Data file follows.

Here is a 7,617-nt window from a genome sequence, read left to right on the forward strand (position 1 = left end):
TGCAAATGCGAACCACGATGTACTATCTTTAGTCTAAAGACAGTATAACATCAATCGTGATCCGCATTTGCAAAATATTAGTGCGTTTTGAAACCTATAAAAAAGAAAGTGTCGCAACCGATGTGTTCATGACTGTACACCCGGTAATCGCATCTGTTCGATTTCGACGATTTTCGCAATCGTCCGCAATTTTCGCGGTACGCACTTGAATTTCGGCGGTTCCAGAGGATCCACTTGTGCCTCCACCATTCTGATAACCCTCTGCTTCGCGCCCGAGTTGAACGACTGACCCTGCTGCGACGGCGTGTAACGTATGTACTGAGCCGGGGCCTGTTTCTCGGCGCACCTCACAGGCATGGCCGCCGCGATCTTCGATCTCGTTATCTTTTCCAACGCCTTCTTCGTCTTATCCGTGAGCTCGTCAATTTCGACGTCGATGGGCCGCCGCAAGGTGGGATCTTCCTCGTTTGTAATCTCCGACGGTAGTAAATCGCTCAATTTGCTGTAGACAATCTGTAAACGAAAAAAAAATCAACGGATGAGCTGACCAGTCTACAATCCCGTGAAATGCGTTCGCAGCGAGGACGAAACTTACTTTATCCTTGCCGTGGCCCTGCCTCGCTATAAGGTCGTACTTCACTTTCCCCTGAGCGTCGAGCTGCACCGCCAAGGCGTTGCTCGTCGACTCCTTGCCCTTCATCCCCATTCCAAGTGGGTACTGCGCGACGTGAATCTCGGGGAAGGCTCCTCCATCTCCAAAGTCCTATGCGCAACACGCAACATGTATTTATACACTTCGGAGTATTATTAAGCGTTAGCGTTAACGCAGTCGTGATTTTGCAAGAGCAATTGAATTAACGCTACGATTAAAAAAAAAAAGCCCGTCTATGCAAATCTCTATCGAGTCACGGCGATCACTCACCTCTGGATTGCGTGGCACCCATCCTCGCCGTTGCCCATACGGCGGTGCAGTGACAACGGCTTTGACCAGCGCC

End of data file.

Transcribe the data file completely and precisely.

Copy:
Here is a 7,617-nt window from a genome sequence, read left to right on the forward strand (position 1 = left end):
TGCAAATGCGAACCACGATGTACTATCTTTAGTCTAAAGACAGTATAACATCAATCGTGATCCGCATTTGCAAAATATTAGTGCGTTTTGAAACCTATAAAAAAGAAAGTGTCGCAACCGATGTGTTCATGACTGTACACCCGGTAATCGCATCTGTTCGATTTCGACGATTTTCGCAATCGTCCGCAATTTTCGCGGTACGCACTTGAATTTCGGCGGTTCCAGAGGATCCACTTGTGCCTCCACCATTCTGATAACCCTCTGCTTCGCGCCCGAGTTGAACGACTGACCCTGCTGCGACGGCGTGTAACGTATGTACTGAGCCGGGGCCTGTTTCTCGGCGCACCTCACAGGCATGGCCGCCGCGATCTTCGATCTCGTTATCTTTTCCAACGCCTTCTTCGTCTTATCCGTGAGCTCGTCAATTTCGACGTCGATGGGCCGCCGCAAGGTGGGATCTTCCTCGTTTGTAATCTCCGACGGTAGTAAATCGCTCAATTTGCTGTAGACAATCTGTAAACGAAAAAAAAATCAACGGATGAGCTGACCAGTCTACAATCCCGTGAAATGCGTTCGCAGCGAGGACGAAACTTACTTTATCCTTGCCGTGGCCCTGCCTCGCTATAAGGTCGTACTTCACTTTCCCCTGAGCGTCGAGCTGCACCGCCAAGGCGTTGCTCGTCGACTCCTTGCCCTTCATCCCCATTCCAAGTGGGTACTGCGCGACGTGAATCTCGGGGAAGGCTCCTCCATCTCCAAAGTCCTATGCGCAACACGCAACATGTATTTATACACTTCGGAGTATTATTAAGCGTTAGCGTTAACGCAGTCGTGATTTTGCAAGAGCAATTGAATTAACGCTACGATTAAAAAAAAAAAGCCCGTCTATGCAAATCTCTATCGAGTCACGGCGATCACTCACCTCTGGATTGCGTGGCACCCATCCTCGCCGTTGCCCATACGGCGGTGCAGTGACAACGGCTTTGACCAGCGCC